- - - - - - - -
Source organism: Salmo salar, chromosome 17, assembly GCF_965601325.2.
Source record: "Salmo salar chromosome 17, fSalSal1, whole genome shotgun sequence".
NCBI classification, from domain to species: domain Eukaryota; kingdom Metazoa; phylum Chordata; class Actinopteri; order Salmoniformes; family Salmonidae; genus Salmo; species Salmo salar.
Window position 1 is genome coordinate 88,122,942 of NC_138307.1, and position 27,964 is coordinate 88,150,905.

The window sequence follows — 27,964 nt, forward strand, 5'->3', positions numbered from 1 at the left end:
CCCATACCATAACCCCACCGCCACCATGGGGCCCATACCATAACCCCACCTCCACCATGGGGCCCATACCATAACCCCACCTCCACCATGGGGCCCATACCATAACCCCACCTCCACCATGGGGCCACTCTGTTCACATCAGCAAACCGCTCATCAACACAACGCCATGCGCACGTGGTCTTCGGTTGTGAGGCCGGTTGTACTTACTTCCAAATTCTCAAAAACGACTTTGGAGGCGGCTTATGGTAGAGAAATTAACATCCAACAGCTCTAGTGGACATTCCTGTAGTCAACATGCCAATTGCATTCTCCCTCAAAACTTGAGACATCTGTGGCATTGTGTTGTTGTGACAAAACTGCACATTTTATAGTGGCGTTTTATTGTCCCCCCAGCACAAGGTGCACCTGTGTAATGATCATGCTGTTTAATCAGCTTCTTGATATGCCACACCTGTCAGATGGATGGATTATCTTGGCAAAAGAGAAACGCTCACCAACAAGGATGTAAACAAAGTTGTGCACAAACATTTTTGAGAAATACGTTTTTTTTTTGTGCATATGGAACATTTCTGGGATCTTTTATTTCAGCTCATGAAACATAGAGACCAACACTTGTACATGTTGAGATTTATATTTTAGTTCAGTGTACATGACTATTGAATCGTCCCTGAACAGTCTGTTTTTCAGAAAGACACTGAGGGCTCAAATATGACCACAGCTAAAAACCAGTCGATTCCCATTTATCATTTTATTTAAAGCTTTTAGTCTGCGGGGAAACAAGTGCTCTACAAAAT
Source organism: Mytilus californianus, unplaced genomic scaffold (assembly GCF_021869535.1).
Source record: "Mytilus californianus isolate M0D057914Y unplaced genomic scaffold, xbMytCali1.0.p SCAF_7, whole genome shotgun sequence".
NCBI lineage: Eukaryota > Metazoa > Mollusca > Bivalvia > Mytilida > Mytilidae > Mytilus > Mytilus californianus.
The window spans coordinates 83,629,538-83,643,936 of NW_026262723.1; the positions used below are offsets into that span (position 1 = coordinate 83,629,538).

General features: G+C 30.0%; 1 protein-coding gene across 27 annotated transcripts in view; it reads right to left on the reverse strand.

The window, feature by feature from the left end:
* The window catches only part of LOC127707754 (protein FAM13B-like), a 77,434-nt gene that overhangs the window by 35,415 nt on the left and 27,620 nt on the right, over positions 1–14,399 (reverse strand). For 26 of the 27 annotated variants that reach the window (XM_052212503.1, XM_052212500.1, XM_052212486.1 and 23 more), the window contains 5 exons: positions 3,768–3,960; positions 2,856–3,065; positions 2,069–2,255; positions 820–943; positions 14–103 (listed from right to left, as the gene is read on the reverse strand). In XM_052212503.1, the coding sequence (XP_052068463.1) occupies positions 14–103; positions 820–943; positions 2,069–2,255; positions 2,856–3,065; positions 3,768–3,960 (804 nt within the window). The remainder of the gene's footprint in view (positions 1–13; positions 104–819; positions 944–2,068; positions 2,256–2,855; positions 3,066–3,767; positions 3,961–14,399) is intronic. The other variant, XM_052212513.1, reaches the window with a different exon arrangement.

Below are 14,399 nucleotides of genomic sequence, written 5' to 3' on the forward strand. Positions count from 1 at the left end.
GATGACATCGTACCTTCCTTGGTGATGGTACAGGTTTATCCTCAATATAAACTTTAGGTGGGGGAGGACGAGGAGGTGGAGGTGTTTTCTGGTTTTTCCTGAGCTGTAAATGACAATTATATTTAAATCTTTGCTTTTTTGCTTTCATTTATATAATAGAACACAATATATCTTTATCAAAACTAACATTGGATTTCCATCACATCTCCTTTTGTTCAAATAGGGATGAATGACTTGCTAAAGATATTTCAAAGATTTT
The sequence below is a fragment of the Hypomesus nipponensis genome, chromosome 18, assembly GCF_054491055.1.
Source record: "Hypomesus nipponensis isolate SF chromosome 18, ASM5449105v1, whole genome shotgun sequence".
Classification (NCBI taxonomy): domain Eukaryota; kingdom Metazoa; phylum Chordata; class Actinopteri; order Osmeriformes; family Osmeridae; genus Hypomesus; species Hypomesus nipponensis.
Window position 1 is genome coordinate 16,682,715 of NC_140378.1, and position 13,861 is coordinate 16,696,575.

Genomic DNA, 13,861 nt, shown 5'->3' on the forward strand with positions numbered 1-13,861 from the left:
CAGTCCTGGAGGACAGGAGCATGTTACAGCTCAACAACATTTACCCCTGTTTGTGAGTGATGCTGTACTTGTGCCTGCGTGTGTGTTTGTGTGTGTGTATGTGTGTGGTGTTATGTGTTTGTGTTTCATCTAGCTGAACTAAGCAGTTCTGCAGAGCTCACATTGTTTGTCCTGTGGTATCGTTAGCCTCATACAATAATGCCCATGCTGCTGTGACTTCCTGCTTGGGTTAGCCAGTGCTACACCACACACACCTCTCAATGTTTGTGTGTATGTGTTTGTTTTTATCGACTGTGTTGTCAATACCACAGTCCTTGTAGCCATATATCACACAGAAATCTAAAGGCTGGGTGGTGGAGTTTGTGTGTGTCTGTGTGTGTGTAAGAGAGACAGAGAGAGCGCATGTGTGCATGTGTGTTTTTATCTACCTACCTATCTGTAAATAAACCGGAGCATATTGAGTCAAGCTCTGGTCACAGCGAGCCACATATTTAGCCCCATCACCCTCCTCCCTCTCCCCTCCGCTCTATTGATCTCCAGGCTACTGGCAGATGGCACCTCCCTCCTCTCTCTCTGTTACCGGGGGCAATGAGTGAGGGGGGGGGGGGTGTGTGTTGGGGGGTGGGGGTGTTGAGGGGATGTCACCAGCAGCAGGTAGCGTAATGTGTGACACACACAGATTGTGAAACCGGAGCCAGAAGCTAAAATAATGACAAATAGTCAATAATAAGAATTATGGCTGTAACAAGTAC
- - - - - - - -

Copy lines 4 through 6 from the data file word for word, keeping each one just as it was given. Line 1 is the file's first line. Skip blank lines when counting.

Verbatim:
Window position 1 is genome coordinate 88,122,942 of NC_138307.1, and position 27,964 is coordinate 88,150,905.

The window sequence follows — 27,964 nt, forward strand, 5'->3', positions numbered from 1 at the left end:
CCCATACCATAACCCCACCGCCACCATGGGGCCCATACCATAACCCCACCTCCACCATGGGGCCCATACCATAACCCCACCTCCACCATGGGGCCCATACCATAACCCCACCTCCACCATGGGGCCACTCTGTTCACATCAGCAAACCGCTCATCAACACAACGCCATGCGCACGTGGTCTTCGGTTGTGAGGCCGGTTGTACTTACTTCCAAATTCTCAAAAACGACTTTGGAGGCGGCTTATGGTAGAGAAATTAACATCCAACAGCTCTAGTGGACATTCCTGTAGTCAACATGCCAATTGCATTCTCCCTCAAAACTTGAGACATCTGTGGCATTGTGTTGTTGTGACAAAACTGCACATTTTATAGTGGCGTTTTATTGTCCCCCCAGCACAAGGTGCACCTGTGTAATGATCATGCTGTTTAATCAGCTTCTTGATATGCCACACCTGTCAGATGGATGGATTATCTTGGCAAAAGAGAAACGCTCACCAACAAGGATGTAAACAAAGTTGTGCACAAACATTTTTGAGAAATACGTTTTTTTTTTGTGCATATGGAACATTTCTGGGATCTTTTATTTCAGCTCATGAAACATAGAGACCAACACTTGTACATGTTGAGATTTATATTTTAGTTCAGTGTACATGACTATTGAATCGTCCCTGAACAGTCTGTTTTTCAGAAAGACACTGAGGGCTCAAATATGACCACAGCTAAAAACCAGTCGATTCCCATTTATCATTTTATTTAAAGCTTTTAGTCTGCGGGGAAACAAGTGCTCTACAAAAT